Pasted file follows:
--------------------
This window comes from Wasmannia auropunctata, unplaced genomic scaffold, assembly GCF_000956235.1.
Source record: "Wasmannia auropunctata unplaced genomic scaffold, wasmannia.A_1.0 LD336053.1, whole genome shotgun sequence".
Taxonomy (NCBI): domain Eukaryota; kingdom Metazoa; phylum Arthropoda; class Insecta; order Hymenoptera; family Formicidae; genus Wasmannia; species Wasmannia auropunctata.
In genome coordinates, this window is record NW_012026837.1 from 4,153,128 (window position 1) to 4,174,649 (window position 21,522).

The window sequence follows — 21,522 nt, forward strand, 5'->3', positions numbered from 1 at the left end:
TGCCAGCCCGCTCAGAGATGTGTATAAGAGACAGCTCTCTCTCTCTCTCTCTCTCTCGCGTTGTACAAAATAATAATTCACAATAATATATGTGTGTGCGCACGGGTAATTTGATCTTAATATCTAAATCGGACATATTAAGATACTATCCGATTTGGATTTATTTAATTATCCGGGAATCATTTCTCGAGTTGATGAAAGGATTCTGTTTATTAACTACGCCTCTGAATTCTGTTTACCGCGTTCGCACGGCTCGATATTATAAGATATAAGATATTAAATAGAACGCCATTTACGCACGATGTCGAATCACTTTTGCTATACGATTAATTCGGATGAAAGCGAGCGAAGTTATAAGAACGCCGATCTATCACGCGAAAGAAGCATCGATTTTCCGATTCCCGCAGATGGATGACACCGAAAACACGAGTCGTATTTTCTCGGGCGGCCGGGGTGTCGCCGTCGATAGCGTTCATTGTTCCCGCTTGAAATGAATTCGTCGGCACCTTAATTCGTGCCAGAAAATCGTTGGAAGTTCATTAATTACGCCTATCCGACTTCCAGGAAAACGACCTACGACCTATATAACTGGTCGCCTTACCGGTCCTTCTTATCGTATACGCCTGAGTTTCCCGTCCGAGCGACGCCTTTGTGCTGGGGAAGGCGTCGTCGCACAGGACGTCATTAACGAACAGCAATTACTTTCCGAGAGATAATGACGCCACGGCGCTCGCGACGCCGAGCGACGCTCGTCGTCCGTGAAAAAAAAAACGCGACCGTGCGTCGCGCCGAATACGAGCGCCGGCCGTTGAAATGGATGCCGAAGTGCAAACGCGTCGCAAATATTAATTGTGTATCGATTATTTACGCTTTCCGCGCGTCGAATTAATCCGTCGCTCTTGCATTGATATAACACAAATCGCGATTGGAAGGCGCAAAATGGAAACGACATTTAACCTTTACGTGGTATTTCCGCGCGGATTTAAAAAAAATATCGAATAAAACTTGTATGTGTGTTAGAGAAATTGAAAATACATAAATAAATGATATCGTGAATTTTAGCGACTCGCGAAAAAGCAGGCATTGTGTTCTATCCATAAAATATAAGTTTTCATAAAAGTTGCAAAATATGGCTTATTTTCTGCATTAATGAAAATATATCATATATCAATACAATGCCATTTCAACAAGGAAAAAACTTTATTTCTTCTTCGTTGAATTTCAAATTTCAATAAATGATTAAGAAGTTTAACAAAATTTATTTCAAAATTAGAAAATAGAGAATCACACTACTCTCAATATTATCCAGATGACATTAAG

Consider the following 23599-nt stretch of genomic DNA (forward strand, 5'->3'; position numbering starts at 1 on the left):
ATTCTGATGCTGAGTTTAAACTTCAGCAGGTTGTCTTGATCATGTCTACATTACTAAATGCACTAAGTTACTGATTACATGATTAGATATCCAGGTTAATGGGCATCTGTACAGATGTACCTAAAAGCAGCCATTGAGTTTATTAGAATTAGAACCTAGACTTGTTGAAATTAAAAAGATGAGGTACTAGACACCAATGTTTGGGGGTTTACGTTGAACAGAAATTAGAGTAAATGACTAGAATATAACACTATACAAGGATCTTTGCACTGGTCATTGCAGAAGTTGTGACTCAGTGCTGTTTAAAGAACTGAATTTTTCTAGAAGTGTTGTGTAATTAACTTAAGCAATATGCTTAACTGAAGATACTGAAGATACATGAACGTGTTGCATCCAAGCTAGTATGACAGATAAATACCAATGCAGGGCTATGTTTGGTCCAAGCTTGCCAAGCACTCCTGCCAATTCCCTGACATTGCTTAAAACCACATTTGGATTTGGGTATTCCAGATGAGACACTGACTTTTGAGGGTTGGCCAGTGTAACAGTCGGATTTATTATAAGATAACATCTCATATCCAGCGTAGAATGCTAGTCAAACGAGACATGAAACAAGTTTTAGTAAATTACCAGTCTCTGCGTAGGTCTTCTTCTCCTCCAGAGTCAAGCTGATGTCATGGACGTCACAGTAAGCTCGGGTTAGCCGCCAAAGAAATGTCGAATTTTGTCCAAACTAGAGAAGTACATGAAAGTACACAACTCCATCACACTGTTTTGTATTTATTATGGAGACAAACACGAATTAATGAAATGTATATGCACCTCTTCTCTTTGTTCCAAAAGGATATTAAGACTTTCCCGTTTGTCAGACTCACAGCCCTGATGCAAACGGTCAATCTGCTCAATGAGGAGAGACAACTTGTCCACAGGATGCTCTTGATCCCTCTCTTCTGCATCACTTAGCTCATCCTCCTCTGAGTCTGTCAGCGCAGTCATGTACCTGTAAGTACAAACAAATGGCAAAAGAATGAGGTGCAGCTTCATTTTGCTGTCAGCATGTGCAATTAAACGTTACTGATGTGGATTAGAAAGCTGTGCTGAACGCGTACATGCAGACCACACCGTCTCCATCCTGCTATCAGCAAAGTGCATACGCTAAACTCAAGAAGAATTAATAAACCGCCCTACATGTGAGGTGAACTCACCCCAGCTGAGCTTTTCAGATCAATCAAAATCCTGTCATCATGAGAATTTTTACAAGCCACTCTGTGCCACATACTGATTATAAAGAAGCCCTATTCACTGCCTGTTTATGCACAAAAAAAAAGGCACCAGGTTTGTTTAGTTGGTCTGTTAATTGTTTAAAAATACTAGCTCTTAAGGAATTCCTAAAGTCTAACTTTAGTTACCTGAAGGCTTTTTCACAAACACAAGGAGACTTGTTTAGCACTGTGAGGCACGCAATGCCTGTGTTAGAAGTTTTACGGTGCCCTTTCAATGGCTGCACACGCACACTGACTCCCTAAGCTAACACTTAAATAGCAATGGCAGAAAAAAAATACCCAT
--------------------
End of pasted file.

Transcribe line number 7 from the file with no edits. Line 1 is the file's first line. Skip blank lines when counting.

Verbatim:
Consider the following 23599-nt stretch of genomic DNA (forward strand, 5'->3'; position numbering starts at 1 on the left):